Iain M. Banks, science fiction writer, is my spark of inspiration for the Gameducate project. His 1988 novel The Player of Games imagines a future society, The Culture, that colonises through non-violent diplomacy and technological influence. The plot follows the Culture protagonist Jernau in the playing of a fabulously complex game for the title of Emperor in a rival society.
The game in Banks’ novel, Azad, is played in the Empire of Azad to determine social and political standing. It is multiplayer, multidimensional, deep enough to encompass the whole social fabric of the Empire within a simulation. Sub-games contribute to board position in the higher stakes rounds and the various stages test strategic capacity as much as political influence. It is the only game in Azad, the foundation upon which the entire Empire is built. Essentially a game as big (and important) as the Empire itself.
Like the very best science fiction should, The Player of Games started me thinking about the value of games in the present day. Entertainment? Distraction? A means to an end? Valued by a subculture but not by society? Banks had constructed a credible world that rose and fell upon the playing of games. The critical distance between his world and the “real” world made me realize that games held more social, educational and cultural value than many people ascribed to them.
A game as big as the world: MMORPGs, Minecraft, Civilization, even tabletop classic Risk all qualify. A game critical for career advancement: professional poker, Magic: The Gathering or any other e-sport make it clear that games are life for many. I didn’t have to look far to find that Banks’ ideas were prescient observations only barely disguised as fiction.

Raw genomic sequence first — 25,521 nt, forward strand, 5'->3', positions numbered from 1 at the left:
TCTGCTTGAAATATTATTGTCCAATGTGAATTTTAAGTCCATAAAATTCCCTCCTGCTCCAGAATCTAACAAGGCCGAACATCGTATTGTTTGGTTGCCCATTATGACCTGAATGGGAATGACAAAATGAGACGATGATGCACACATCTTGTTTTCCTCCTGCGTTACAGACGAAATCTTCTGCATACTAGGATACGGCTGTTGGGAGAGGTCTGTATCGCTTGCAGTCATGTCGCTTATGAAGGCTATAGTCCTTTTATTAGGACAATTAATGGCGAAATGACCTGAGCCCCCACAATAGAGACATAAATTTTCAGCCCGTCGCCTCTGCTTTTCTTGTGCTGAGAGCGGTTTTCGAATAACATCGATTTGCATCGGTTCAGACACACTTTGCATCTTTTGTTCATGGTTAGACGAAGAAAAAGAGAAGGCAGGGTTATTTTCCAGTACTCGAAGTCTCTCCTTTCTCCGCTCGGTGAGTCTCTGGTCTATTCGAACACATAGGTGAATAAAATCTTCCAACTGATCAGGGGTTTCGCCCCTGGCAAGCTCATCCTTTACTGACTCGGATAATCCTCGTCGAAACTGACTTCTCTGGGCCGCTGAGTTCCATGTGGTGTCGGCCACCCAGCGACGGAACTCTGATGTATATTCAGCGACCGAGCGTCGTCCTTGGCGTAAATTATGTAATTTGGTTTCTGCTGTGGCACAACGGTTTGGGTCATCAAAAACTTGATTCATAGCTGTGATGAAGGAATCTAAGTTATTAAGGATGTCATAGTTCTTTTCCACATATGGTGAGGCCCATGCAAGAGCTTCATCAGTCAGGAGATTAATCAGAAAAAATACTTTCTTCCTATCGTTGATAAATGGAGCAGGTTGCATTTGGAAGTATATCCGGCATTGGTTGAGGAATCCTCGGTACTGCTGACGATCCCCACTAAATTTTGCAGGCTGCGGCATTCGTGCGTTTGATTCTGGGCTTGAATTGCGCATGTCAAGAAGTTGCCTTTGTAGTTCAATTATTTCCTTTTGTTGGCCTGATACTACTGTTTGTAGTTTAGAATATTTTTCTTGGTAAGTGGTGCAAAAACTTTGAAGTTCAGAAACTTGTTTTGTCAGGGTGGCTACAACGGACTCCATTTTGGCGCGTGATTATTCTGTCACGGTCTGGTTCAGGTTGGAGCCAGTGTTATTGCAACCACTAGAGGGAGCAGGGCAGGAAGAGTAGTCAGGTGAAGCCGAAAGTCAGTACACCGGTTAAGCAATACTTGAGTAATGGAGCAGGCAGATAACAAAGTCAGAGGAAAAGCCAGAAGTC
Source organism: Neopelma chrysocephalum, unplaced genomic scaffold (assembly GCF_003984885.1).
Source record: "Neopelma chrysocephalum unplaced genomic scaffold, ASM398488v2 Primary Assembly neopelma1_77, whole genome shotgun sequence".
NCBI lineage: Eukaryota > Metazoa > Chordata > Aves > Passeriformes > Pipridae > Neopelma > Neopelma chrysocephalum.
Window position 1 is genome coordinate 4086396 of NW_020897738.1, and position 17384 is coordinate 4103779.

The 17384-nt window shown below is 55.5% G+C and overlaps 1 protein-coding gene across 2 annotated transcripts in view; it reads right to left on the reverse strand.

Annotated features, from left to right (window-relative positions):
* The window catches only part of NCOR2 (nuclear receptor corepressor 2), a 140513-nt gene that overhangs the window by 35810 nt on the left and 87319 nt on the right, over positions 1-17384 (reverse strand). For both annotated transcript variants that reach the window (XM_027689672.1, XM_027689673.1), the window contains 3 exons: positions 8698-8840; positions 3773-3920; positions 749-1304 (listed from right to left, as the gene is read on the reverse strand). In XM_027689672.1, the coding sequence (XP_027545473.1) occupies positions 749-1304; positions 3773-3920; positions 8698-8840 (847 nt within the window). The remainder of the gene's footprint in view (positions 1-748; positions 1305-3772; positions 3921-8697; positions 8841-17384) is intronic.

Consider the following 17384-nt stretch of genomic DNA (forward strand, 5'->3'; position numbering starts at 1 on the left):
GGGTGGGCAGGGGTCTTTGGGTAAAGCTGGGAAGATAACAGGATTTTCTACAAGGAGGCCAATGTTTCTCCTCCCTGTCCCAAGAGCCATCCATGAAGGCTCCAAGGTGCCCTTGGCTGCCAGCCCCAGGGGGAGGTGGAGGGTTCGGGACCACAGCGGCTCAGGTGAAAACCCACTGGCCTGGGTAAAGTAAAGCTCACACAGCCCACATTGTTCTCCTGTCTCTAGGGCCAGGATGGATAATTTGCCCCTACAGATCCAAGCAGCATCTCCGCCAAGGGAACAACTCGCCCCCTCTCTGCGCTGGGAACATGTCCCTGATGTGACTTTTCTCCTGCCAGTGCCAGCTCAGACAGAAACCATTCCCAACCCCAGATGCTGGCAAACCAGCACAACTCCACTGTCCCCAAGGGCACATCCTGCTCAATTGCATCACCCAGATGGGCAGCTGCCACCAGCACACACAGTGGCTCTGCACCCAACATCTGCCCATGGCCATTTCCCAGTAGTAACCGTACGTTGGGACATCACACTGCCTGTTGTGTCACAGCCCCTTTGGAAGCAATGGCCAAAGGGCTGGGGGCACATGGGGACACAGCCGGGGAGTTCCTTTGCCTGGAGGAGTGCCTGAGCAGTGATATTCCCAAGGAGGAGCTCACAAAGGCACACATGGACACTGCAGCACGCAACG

Spoiler Alert! In The Player of Games The Culture attempts to overthrow the Empire of Azad by exposing the influence of political forces on the outcome of the great game of Azad. Banks cleverly weaves ethical and moral dimensions into his game narrative. Ethical and moral forces are similarly unseen in the games we play today: they are more often context than essential fabric, but I don’t believe that this will remain so.
I’m taking The Player of Games as a mission statement, a “What If…?” to guide my exploration of games and their unrealised potential in education. Be part of the journey? Leave me a comment or check out the collaborations section to work with me.
Note: Iain M. Banks also published gritty Scottish crime fiction under the name Iain Banks. My favourite is The Wasp Factory. He passed away in 2013.